In "The Memorability and Security of Passwords", Jeff Yan et al. examines the effect of advice given to users about a good choice of password. They found that passwords based on thinking of a phrase and taking the first letter of each word are just as memorable as naively selected passwords, and just as hard to crack as randomly generated passwords. Combining two unrelated words is another good method. Having a personally designed "Algorithm" for generating obscure passwords is another good method. In the latest improvements, more and more people are noticing change in the way that passwords are secured.
However, asking users to remember a password consisting of a “mix of uppercase and lowercase characters” is similar to asking them to remember a sequence of bits: hard to remember, and only a little bit harder to crack (e.g. only 128 times harder to crack for 7-letter passwords, less if the user simply capitalizes one of the letters). Asking users to use "both letters and digits" will often lead to easy-to-guess substitutions such as 'E' → '3' and 'I' → '1', substitutions which are well known to attackers. Similarly typing the password one keyboard row higher is a common trick known to attackers.
In December 2009, a major password breach of the Rockyou.com website occurred that led to the release of 32 million passwords. The cracker then leaked the full list of the 32 million passwords (with no other identifiable information) to the internet. Passwords were stored in cleartext in the database and were extracted through a SQL Injection vulnerability. The Imperva Application Defense Center (ADC) did an analysis on the strength of the passwords.
In June 2011, NATO (North Atlantic Treaty Organization) experienced a security breach that led to the public release of first and last names, usernames, and passwords for more than 11,000 registered users of their e-bookshop. The data were leaked as part of Operation AntiSec, a movement that includes Anonymous, LulzSec, as well as other hacking groups and individuals.
On July 11, 2011, Booz Allen Hamilton, a large American Consulting firm that does a substantial amount of work for the Pentagon, had their servers hacked by Anonymous and leaked the same day. "The leak, dubbed 'Military Meltdown Monday,' includes 90,000 logins of military personnel—including personnel from USCENTCOM, SOCOM, the Marine Corps, various Air Force facilities, Homeland Security, State Department staff, and what looks like private sector contractors." These leaked passwords wound up being hashed in Sha1, and were later decrypted and analyzed by the ADC team at Imperva, revealing that even military personnel look for shortcuts and ways around the password requirements.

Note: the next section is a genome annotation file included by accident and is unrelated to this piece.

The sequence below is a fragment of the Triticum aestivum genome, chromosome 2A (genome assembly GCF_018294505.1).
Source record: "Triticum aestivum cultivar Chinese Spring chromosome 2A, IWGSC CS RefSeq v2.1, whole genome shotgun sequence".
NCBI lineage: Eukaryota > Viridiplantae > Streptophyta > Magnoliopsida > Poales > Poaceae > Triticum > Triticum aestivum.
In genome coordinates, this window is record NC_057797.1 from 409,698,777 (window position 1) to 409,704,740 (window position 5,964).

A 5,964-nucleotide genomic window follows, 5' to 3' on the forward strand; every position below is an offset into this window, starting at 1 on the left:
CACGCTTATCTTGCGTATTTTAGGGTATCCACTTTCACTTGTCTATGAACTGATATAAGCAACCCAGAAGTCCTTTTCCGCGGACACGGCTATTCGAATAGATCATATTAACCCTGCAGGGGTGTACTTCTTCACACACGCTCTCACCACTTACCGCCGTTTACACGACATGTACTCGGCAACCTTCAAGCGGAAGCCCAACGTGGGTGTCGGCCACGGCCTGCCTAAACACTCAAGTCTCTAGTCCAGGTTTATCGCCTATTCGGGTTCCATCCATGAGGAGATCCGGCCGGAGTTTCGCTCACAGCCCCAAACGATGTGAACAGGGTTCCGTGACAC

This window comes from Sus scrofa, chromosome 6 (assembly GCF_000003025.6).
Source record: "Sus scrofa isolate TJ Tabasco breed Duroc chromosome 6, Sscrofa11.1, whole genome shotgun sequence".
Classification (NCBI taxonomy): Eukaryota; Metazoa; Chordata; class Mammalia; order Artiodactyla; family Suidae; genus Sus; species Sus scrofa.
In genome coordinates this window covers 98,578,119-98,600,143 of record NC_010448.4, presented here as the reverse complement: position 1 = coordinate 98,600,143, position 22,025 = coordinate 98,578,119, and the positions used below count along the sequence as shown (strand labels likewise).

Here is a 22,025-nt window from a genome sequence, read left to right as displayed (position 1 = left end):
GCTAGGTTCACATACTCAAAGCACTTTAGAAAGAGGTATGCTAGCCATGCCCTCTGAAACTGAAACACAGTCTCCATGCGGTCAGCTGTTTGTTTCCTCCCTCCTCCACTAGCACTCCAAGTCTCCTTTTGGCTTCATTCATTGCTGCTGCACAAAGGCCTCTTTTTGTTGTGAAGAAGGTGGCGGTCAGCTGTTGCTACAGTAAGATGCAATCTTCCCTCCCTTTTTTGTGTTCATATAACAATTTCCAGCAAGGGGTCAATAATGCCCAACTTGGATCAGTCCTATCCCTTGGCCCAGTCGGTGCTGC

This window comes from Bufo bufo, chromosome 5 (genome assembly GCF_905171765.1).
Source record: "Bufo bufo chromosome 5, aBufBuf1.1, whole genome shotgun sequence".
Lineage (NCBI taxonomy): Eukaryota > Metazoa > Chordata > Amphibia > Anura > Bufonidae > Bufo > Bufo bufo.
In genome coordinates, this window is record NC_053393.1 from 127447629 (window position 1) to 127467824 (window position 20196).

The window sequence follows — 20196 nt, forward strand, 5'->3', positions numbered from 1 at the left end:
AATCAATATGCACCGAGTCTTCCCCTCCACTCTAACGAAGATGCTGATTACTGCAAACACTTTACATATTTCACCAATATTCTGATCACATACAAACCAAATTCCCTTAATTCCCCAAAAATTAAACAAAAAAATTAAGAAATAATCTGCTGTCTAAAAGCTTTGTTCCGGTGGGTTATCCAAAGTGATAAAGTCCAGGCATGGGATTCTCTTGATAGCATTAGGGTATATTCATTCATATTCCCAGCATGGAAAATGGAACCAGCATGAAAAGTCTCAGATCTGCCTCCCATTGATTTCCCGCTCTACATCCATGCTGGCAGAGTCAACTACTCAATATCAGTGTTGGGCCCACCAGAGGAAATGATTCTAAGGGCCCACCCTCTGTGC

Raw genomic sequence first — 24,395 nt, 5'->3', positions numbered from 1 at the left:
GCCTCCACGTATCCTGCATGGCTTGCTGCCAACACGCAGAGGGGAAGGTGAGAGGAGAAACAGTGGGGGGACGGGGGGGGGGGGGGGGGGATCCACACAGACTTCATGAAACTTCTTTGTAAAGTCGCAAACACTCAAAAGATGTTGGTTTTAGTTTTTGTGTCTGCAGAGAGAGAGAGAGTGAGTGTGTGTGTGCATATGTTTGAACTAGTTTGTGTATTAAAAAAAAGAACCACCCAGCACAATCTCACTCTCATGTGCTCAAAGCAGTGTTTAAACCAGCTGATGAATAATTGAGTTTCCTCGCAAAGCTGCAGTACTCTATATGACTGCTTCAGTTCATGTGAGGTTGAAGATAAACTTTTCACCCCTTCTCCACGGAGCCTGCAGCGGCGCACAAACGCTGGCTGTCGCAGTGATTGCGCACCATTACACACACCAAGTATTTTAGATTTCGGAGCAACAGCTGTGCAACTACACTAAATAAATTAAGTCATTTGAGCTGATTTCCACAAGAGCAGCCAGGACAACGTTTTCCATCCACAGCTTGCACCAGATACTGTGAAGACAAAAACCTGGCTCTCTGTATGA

On July 18, 2011, Microsoft Hotmail banned the password: "123456".
The best method of preventing a password from being cracked is to ensure that attackers cannot get access even to the hashed password. For example, on the Unix operating system, hashed passwords were originally stored in a publicly accessible file /etc/passwd. On modern Unix (and similar) systems, on the other hand, they are stored in the file /etc/shadow, which is accessible only to programs running with enhanced privileges (i.e., "system" privileges). This makes it harder for a malicious user to obtain the hashed passwords in the first instance. Unfortunately, many common Network Protocols transmit passwords in cleartext or use weak challenge/response schemes.
Modern Unix Systems have replaced traditional DES-based password hashing function crypt() with stronger methods such as bcrypt and scrypt. Other systems have also begun to adopt these methods. For instance, the Cisco IOS originally used a reversible Vigenère cipher to encrypt passwords, but now uses md5-crypt with a 24-bit salt when the "enable secret" command is used. These newer methods use large salt values which prevent attackers from efficiently mounting offline attacks against multiple user accounts simultaneously. The algorithms are also much slower to execute which drastically increases the time required to mount a successful offline attack.
Many hashes used for storing passwords, such as MD5 and the SHA family, are designed for fast computation and efficient implementation in hardware. As a result, they are ineffective in preventing password cracking, especially with methods like rainbow tables. Using key stretching Algorithms, such as PBKDF2, to form password hashes can significantly reduce the rate at which passwords can be tested.
Solutions like a security token give a formal proof answer by constantly shifting password. Those solutions abruptly reduce the timeframe for brute forcing (attacker needs to break and use the password within a single shift) and they reduce the value of the stolen passwords because of its short time validity.
There are many password cracking software tools, but the most popular are Cain and Abel, John the Ripper, Hashcat, Hydra, DaveGrohl and ElcomSoft. Many litigation support software packages also include password cracking functionality. Most of these packages employ a mixture of cracking strategies, with brute force and dictionary attacks proving to be the most productive.
The increased availability of computing power and newbie friendly automated password cracking software for a number of protection schemes has allowed the activity to be taken up by script kiddies.